Slow-moving tropical storm Nicholas was expected to bring rain to eastern Alabama on Wednesday and Thursday, but local weather experts were unsure how much.
Moving Tuesday at speeds of around 8 mph, the storm was creeping along the Gulf region with dangerous flooding, knocking out power to half a million homes in southern Texas, according to the National Weather Service.
Though the storm has had a major flooding effect on southern Texas and Louisiana, the Weather Service said it will influence Calhoun County and Anniston on a much smaller scale.
“We are not expecting any significant impacts for central Alabama as the system turns our way (i.e., given the nature of this particular system, at this time, we are not anticipating threats from tornadoes, high wind, or widespread flooding), but Nicholas will influence higher shower/storm chances through the week,” the National Weather Service said in a statement on its Facebook on Tuesday,
The storm made landfall just outside of Houston, briefly classified as a hurricane but quickly lost speed and was downgraded to a tropical storm, Weather Service meteorologist Jason Holmes reported Tuesday.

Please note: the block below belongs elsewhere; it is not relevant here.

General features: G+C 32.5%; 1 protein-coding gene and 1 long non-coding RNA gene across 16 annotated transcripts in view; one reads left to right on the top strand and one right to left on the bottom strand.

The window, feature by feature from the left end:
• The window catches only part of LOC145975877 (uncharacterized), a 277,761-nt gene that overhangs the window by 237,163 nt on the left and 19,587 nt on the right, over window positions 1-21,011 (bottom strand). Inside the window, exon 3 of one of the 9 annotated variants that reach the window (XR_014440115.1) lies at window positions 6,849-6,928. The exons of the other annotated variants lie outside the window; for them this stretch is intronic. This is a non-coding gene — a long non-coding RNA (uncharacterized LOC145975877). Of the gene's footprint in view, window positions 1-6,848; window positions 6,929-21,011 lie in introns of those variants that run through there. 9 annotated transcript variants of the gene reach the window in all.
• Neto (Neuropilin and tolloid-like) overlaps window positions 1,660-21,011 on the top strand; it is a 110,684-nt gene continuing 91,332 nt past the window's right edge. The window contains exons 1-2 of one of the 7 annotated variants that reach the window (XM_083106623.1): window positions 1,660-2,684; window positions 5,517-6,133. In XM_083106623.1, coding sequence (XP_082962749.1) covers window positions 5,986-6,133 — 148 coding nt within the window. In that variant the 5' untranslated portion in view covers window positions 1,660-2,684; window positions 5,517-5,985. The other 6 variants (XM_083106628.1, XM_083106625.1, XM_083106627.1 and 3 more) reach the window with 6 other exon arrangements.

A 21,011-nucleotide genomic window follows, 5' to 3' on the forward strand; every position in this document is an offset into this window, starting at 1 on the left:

Holmes said the flooding and large amount of rain can be attributed to the slow-moving nature of the storm: “This goes for all tropical systems — the slower they move, the more rainfall.”
Holmes said tropical storm Nicholas will likely continue to decrease to a tropical depression as it trudges across Louisiana. Still, it’s expected to bring four to six inches of rainfall and resultant flooding forecasted for south central Louisiana, while four inches is expected in southern Mississippi.
“For Alabama, we’re really fortunate,” Holmes said. “It looks like the heaviest rainfall will be down there in Mobile with around four inches max.”
Holmes said showers were expected at 60 percent today and Thursday with chances tapering to 40 percent by Sunday.
Calhoun County Emergency Management Agency Director Miles Chamblee confirmed Holmes' forecast prediction, saying the storm will likely kick up more rain showers as Nicholas turns north in central Louisiana reaching eastern Alabama, Wednesday and Thursday. However, he did note that autumn months typically bring small, sporadic storms and it won’t be clear in this case whether rain is coming from the tropical storm or is just part of normal September patterns.
Chamblee said that while the storm won’t likely have major effects here, the public should always remain vigilant and prepared. Calhoun County EMA urges the public to sign up for their free emergency weather alert system by texting “CalhounEMA” to 888777.